A landmark court ruling has found that "regular casual" workers, including truck drivers, are entitled to annual leave benefits.
An Australian truck driver, employed as a “casual” worker, has been awarded annual leave benefits by an Australian court.
Unlike permanent employees, casual workers are not entitled to annual leave, as per Australia’s Fair Work Act.
However, in the case of Peter Skene, the Federal Court of Australia has ruled otherwise, because he worked regular hours in a pattern.
The worker, Peter Skene, was hired under a “labour hire” agreement to service a mine — that is, he was hired by an outsourcing agency, WorkPac, as a casual worker. Skene put in more than two years as a mine drive with Workpac.
With the ruling, Skene is now entitled to be paid for annual leave accrued up to the termination of his employment.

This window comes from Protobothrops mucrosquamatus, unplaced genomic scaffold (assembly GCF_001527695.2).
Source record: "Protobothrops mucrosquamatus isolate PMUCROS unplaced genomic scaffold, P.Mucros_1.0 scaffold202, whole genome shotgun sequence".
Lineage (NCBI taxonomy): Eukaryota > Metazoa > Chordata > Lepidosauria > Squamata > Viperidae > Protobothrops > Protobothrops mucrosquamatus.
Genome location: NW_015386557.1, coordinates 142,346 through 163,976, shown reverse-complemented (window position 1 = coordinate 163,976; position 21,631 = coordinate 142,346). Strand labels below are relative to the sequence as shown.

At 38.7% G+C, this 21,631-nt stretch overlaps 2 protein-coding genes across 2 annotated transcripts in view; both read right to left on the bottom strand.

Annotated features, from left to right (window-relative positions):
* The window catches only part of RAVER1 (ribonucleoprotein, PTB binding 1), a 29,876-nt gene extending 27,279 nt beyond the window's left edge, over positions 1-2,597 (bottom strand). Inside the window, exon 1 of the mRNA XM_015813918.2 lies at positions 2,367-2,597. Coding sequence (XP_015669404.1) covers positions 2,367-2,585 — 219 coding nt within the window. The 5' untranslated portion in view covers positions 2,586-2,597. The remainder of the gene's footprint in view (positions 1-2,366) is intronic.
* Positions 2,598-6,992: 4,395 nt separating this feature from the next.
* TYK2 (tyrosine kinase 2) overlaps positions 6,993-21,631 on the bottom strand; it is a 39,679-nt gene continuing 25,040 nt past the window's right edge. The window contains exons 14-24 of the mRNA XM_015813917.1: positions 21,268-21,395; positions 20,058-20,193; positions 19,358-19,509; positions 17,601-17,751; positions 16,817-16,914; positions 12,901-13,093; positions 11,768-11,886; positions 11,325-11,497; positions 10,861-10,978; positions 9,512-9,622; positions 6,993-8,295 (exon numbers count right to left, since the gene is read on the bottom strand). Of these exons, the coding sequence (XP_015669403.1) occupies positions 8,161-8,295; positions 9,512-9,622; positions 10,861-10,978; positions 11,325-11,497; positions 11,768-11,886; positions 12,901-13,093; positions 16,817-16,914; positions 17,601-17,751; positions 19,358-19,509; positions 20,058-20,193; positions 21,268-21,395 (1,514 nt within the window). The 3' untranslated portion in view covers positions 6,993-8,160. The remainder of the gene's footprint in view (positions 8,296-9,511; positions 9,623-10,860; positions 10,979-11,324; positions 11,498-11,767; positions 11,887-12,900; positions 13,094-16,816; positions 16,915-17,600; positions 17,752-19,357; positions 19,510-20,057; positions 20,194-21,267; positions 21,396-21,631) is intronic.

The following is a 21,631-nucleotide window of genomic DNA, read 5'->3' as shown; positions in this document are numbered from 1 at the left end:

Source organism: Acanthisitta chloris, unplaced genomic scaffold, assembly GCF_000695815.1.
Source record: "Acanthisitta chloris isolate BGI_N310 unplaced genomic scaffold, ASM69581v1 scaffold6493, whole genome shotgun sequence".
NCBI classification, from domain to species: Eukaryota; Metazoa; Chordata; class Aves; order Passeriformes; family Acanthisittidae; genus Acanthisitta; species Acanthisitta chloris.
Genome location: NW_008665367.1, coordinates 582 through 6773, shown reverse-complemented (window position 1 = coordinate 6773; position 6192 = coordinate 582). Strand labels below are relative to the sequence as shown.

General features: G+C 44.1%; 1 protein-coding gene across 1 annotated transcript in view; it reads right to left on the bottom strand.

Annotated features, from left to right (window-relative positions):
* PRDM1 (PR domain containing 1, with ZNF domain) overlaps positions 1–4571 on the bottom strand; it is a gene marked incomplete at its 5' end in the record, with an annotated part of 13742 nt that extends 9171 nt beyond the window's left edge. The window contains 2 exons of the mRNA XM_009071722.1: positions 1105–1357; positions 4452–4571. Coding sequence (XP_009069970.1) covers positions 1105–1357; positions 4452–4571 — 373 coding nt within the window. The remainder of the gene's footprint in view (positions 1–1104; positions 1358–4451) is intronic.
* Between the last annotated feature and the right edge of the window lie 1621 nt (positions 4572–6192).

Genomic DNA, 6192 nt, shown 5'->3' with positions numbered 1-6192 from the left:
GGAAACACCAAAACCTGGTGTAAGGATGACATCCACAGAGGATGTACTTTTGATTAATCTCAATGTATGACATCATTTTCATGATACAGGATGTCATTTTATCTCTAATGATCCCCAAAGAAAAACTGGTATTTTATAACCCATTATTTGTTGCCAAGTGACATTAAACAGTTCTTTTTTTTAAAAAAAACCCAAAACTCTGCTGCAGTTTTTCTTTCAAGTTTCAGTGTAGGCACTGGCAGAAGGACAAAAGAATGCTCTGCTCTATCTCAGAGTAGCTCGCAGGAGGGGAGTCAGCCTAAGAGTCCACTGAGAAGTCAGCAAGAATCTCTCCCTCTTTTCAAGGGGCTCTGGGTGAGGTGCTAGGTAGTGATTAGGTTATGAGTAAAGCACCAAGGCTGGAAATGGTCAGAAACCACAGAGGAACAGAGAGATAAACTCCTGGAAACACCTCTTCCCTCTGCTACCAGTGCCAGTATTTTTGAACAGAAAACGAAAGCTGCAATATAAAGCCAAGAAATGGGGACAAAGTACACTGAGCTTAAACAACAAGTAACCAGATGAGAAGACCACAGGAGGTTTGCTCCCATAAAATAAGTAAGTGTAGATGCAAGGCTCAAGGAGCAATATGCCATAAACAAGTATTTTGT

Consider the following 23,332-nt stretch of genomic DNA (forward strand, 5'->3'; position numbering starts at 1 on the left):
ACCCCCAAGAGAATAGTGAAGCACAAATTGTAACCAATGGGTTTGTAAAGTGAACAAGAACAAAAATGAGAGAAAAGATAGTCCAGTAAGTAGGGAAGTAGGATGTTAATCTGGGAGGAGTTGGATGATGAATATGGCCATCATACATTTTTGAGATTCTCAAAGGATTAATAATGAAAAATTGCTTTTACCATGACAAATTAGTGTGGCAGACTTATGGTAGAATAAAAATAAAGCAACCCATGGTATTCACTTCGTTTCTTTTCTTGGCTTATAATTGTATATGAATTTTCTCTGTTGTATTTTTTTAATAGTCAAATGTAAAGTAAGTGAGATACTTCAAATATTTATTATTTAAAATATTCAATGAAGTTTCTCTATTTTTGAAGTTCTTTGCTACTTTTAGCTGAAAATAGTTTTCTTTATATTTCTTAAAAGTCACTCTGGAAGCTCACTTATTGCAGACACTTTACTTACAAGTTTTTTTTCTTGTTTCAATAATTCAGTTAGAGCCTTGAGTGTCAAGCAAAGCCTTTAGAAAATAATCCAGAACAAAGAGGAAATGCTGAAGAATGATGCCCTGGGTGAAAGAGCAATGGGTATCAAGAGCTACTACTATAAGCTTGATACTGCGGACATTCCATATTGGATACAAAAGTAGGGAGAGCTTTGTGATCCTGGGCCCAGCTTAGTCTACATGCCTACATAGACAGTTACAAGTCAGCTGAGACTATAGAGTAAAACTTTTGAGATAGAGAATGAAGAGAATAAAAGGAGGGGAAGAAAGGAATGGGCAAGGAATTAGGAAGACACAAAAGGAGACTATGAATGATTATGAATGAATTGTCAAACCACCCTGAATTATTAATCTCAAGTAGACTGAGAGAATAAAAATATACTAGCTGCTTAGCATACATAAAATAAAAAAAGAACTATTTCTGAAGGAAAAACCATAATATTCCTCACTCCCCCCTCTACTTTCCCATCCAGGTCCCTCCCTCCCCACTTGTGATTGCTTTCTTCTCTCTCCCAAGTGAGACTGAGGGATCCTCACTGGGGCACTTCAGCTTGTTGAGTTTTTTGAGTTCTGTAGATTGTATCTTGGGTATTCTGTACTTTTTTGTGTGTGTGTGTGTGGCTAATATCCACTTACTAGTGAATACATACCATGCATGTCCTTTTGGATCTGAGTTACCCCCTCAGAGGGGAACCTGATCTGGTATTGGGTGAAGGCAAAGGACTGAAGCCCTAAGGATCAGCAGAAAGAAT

Employers across Australia have protested the decision, and are now calling for a revision of the Fair Work Act, which does not currently provide a definition of casual work.
“The interpretation of the Fair Work Act that the Federal Court has adopted is inconsistent with industry practice and will potentially lead to a great deal of uncertainty for businesses. This in turn will not be good for jobs, including for young people who rely heavily on casual employment,” said Innes Willox, of the Australian Industry Group.
However, Tony Maher of the Construction, Forestry, Mining, Maritime and Energy Union pointed out that the ruling is a win against the dishonest practice of employing “permanent casual” workers.
“The labour hire industry will cry foul over this decision – the answer for them is to employ people under proper workplace arrangements that reflect the real nature of their work,” he said.
The Australian government is reportedly mulling over the lanmark ruling, including the “broader implications” to labour legislation within the country.